Seventy4Blazer 3/4 ton status

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    i looked at a long block sitting on the ground that was pulled from a burban. im not sure what year, but it was LATE 80's maybe a 90-91. in the lifter valey it had bolt holes that were elevated about
    1.5 inches or so. also had center bolt cyl. heads and 1 piece rear main. the fuel pump area had the cover. i didnt have time to get a number off it, but is this what i am looking for?

    you got any input 4diggerdan?
    thanks.
    grant
     
  16. 4DiggerDan

    4DiggerDan 1/2 ton status

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    If it has three raised up bosses down in the lifter valley, the YES... It is a roller cam block. Usually just above the casting number (drivers side, back end, on the bellhousing) there will be the displacement of the engine expressed in Litres (5.7.) Then it would in fact be a late roller cam 350 (or as hillbillies call them "Treee Fitties")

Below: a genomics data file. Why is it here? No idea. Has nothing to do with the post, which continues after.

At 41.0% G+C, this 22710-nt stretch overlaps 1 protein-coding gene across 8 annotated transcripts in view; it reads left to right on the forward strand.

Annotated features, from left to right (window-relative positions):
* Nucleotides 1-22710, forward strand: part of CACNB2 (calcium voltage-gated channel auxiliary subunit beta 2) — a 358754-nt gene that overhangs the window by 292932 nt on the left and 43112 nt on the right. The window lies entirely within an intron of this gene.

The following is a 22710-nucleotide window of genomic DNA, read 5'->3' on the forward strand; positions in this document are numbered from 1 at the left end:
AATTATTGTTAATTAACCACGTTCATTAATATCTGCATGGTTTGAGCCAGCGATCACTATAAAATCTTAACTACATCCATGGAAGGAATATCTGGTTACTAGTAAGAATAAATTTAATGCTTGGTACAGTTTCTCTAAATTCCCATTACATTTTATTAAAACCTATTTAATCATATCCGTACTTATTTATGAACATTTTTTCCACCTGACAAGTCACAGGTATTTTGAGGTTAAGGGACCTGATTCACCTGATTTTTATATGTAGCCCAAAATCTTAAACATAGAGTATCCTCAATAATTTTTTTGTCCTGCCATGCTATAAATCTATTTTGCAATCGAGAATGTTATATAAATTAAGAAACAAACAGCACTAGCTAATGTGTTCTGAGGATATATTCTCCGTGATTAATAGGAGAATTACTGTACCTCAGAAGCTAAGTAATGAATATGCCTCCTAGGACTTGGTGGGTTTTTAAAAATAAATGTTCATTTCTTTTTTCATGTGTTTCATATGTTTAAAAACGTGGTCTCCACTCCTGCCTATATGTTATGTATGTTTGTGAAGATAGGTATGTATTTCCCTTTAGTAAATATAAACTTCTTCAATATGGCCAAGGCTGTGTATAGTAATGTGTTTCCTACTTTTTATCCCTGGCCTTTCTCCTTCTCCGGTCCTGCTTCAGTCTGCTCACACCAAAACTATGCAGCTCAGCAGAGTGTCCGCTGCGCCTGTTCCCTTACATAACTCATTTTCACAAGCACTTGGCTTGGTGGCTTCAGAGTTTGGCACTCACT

Pull that plate of the side of the block, if you can stick your finger up in there and feel a hole (or see it) thats where the fuel pump rod goes. If thats the case, then you have a roller cam block with the hole for a fuel pump eccentric. That means you can have a mechanical fuel pumped roller cam 350 /forums/images/graemlins/grin.gif

    The heads that are on it are probably TBI's if it came out of any kind of truck. They'll have the 7th bolt on the exhaust (two are doubled up, right next to eachother for a final count of 7) and on the intake side it'll have 6 bolts, although unlike an earlier CSB, the center two right by the exhaust gas crossover will be drilled at a different angle.

    If I were you I'd keep the heads and use them on your buildup, if you're looking for low end grunt. They're a fantastic head for "torquey" motors. Not much for stock cars that live up at six and a half grand though... Unless you want lots of pull right off the apex of the corner /forums/images/graemlins/grin.gif /forums/images/graemlins/grin.gif

    All you'll need is a set of lifters, links (that keep the lifters from spinning like flat tappets) a "spider," and a thrust plate (I've got both part numbers for them, they made them in a "wide" and "narrow" pattern.